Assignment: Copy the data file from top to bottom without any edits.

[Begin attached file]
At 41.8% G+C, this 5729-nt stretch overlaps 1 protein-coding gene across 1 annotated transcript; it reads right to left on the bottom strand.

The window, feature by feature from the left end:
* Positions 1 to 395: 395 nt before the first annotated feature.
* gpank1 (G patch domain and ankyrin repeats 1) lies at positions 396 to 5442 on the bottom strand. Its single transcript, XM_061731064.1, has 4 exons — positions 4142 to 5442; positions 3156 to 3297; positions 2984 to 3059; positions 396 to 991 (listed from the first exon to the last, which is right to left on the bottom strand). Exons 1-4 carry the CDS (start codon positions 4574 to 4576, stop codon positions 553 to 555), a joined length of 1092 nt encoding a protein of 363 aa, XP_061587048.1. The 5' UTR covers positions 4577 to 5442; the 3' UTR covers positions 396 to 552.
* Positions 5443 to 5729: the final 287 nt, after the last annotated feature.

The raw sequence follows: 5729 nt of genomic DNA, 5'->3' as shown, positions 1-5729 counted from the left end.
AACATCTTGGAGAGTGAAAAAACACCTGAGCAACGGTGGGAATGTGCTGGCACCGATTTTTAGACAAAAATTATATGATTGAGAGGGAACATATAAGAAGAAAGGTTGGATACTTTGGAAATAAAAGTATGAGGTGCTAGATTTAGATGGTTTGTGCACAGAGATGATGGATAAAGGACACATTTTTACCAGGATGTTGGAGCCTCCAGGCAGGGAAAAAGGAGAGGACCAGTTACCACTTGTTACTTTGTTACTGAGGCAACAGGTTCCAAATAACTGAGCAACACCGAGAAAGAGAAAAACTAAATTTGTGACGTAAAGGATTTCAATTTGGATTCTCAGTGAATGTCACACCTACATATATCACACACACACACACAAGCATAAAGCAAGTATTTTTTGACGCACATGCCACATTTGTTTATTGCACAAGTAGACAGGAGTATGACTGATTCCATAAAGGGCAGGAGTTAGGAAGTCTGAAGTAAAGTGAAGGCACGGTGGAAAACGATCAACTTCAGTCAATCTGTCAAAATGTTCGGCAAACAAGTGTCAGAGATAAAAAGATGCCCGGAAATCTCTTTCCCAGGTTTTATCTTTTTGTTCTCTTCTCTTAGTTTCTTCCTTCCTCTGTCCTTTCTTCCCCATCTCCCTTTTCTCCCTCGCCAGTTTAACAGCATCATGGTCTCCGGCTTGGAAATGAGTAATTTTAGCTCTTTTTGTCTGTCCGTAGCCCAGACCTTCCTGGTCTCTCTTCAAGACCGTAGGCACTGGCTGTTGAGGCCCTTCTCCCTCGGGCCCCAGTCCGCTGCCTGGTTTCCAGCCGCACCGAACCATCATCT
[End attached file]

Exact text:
At 41.8% G+C, this 5729-nt stretch overlaps 1 protein-coding gene across 1 annotated transcript; it reads right to left on the bottom strand.

The window, feature by feature from the left end:
* Positions 1 to 395: 395 nt before the first annotated feature.
* gpank1 (G patch domain and ankyrin repeats 1) lies at positions 396 to 5442 on the bottom strand. Its single transcript, XM_061731064.1, has 4 exons — positions 4142 to 5442; positions 3156 to 3297; positions 2984 to 3059; positions 396 to 991 (listed from the first exon to the last, which is right to left on the bottom strand). Exons 1-4 carry the CDS (start codon positions 4574 to 4576, stop codon positions 553 to 555), a joined length of 1092 nt encoding a protein of 363 aa, XP_061587048.1. The 5' UTR covers positions 4577 to 5442; the 3' UTR covers positions 396 to 552.
* Positions 5443 to 5729: the final 287 nt, after the last annotated feature.

The raw sequence follows: 5729 nt of genomic DNA, 5'->3' as shown, positions 1-5729 counted from the left end.
AACATCTTGGAGAGTGAAAAAACACCTGAGCAACGGTGGGAATGTGCTGGCACCGATTTTTAGACAAAAATTATATGATTGAGAGGGAACATATAAGAAGAAAGGTTGGATACTTTGGAAATAAAAGTATGAGGTGCTAGATTTAGATGGTTTGTGCACAGAGATGATGGATAAAGGACACATTTTTACCAGGATGTTGGAGCCTCCAGGCAGGGAAAAAGGAGAGGACCAGTTACCACTTGTTACTTTGTTACTGAGGCAACAGGTTCCAAATAACTGAGCAACACCGAGAAAGAGAAAAACTAAATTTGTGACGTAAAGGATTTCAATTTGGATTCTCAGTGAATGTCACACCTACATATATCACACACACACACACAAGCATAAAGCAAGTATTTTTTGACGCACATGCCACATTTGTTTATTGCACAAGTAGACAGGAGTATGACTGATTCCATAAAGGGCAGGAGTTAGGAAGTCTGAAGTAAAGTGAAGGCACGGTGGAAAACGATCAACTTCAGTCAATCTGTCAAAATGTTCGGCAAACAAGTGTCAGAGATAAAAAGATGCCCGGAAATCTCTTTCCCAGGTTTTATCTTTTTGTTCTCTTCTCTTAGTTTCTTCCTTCCTCTGTCCTTTCTTCCCCATCTCCCTTTTCTCCCTCGCCAGTTTAACAGCATCATGGTCTCCGGCTTGGAAATGAGTAATTTTAGCTCTTTTTGTCTGTCCGTAGCCCAGACCTTCCTGGTCTCTCTTCAAGACCGTAGGCACTGGCTGTTGAGGCCCTTCTCCCTCGGGCCCCAGTCCGCTGCCTGGTTTCCAGCCGCACCGAACCATCATCT